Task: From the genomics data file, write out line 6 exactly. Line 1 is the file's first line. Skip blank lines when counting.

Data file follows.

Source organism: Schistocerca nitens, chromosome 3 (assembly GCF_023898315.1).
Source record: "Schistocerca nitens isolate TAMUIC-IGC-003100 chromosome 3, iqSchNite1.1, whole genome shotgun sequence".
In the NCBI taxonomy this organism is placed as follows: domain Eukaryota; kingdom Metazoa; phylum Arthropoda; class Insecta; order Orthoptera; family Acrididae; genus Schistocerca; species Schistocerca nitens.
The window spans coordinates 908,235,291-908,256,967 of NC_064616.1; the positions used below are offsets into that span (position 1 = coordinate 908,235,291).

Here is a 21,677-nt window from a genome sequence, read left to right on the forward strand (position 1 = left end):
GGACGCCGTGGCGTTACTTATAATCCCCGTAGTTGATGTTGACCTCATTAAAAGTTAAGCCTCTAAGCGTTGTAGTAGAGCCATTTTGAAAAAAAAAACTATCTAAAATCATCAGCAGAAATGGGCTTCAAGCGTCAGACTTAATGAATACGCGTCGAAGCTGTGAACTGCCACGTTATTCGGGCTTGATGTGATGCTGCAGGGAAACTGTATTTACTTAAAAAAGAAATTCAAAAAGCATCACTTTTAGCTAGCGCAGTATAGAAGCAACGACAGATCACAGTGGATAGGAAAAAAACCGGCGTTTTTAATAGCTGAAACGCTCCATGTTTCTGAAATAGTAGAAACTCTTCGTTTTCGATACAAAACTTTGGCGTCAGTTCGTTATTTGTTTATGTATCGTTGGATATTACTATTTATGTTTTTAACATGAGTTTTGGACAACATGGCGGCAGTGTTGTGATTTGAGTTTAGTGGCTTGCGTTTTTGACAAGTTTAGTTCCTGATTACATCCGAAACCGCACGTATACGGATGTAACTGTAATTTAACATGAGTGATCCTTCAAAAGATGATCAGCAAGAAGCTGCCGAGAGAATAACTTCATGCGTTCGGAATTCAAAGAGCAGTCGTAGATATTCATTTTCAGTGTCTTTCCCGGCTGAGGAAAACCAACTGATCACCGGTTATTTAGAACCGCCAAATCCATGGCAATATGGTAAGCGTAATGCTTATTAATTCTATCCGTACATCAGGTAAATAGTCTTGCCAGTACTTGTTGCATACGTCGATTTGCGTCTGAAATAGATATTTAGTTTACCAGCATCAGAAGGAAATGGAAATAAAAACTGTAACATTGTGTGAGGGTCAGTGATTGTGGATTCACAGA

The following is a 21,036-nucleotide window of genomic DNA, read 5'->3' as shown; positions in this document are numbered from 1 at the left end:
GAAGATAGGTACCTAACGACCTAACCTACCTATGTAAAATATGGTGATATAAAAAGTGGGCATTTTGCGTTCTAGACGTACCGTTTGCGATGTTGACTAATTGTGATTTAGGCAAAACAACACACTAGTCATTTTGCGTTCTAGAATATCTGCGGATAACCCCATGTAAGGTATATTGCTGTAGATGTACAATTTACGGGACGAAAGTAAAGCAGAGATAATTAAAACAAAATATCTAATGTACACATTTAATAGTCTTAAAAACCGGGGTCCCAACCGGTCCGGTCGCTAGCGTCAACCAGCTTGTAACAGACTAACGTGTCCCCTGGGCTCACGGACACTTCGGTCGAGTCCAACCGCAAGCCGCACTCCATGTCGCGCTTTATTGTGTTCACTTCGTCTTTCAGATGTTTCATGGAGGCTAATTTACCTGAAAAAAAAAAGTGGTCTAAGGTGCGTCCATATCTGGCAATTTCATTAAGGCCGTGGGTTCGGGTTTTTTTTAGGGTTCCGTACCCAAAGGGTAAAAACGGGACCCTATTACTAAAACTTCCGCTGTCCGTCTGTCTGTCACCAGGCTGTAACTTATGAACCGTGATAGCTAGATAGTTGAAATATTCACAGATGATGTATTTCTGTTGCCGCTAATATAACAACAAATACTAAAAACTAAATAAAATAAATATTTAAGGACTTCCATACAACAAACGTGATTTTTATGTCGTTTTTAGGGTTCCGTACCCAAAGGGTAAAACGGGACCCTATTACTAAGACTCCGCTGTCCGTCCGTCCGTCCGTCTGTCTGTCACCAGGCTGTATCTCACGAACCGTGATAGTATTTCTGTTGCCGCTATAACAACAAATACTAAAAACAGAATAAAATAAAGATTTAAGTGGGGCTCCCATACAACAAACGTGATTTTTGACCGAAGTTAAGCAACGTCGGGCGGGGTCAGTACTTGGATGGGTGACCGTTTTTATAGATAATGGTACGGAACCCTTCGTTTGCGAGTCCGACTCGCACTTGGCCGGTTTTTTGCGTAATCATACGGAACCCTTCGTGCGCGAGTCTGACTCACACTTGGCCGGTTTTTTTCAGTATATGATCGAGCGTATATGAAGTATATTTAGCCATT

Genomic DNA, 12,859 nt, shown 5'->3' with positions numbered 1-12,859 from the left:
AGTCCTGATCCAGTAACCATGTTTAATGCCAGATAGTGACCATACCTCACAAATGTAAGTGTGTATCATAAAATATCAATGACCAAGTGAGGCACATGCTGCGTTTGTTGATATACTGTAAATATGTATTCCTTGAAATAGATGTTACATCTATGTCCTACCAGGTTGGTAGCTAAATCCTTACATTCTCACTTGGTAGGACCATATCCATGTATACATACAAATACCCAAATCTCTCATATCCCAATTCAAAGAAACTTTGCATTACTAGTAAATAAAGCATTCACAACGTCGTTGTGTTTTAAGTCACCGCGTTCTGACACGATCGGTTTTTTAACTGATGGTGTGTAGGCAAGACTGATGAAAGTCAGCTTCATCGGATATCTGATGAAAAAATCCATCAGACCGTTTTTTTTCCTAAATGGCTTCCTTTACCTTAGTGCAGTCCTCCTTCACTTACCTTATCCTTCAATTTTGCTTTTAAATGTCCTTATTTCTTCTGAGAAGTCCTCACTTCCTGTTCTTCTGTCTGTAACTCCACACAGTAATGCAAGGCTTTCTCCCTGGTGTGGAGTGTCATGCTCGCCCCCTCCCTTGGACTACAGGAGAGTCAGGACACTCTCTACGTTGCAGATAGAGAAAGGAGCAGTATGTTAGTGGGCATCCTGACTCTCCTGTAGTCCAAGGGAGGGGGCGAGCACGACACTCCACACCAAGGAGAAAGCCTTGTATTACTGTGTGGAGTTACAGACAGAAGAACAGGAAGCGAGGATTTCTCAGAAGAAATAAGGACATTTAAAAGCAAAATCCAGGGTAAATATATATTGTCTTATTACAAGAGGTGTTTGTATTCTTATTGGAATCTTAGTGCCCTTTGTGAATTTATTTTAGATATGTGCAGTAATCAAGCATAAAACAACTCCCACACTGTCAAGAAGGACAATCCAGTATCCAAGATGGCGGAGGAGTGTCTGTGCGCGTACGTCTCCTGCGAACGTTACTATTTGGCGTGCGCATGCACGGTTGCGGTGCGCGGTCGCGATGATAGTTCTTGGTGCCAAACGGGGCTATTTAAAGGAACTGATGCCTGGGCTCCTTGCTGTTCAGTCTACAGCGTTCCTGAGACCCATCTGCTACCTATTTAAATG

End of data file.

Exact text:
GGACGCCGTGGCGTTACTTATAATCCCCGTAGTTGATGTTGACCTCATTAAAAGTTAAGCCTCTAAGCGTTGTAGTAGAGCCATTTTGAAAAAAAAAACTATCTAAAATCATCAGCAGAAATGGGCTTCAAGCGTCAGACTTAATGAATACGCGTCGAAGCTGTGAACTGCCACGTTATTCGGGCTTGATGTGATGCTGCAGGGAAACTGTATTTACTTAAAAAAGAAATTCAAAAAGCATCACTTTTAGCTAGCGCAGTATAGAAGCAACGACAGATCACAGTGGATAGGAAAAAAACCGGCGTTTTTAATAGCTGAAACGCTCCATGTTTCTGAAATAGTAGAAACTCTTCGTTTTCGATACAAAACTTTGGCGTCAGTTCGTTATTTGTTTATGTATCGTTGGATATTACTATTTATGTTTTTAACATGAGTTTTGGACAACATGGCGGCAGTGTTGTGATTTGAGTTTAGTGGCTTGCGTTTTTGACAAGTTTAGTTCCTGATTACATCCGAAACCGCACGTATACGGATGTAACTGTAATTTAACATGAGTGATCCTTCAAAAGATGATCAGCAAGAAGCTGCCGAGAGAATAACTTCATGCGTTCGGAATTCAAAGAGCAGTCGTAGATATTCATTTTCAGTGTCTTTCCCGGCTGAGGAAAACCAACTGATCACCGGTTATTTAGAACCGCCAAATCCATGGCAATATGGTAAGCGTAATGCTTATTAATTCTATCCGTACATCAGGTAAATAGTCTTGCCAGTACTTGTTGCATACGTCGATTTGCGTCTGAAATAGATATTTAGTTTACCAGCATCAGAAGGAAATGGAAATAAAAACTGTAACATTGTGTGAGGGTCAGTGATTGTGGATTCACAGA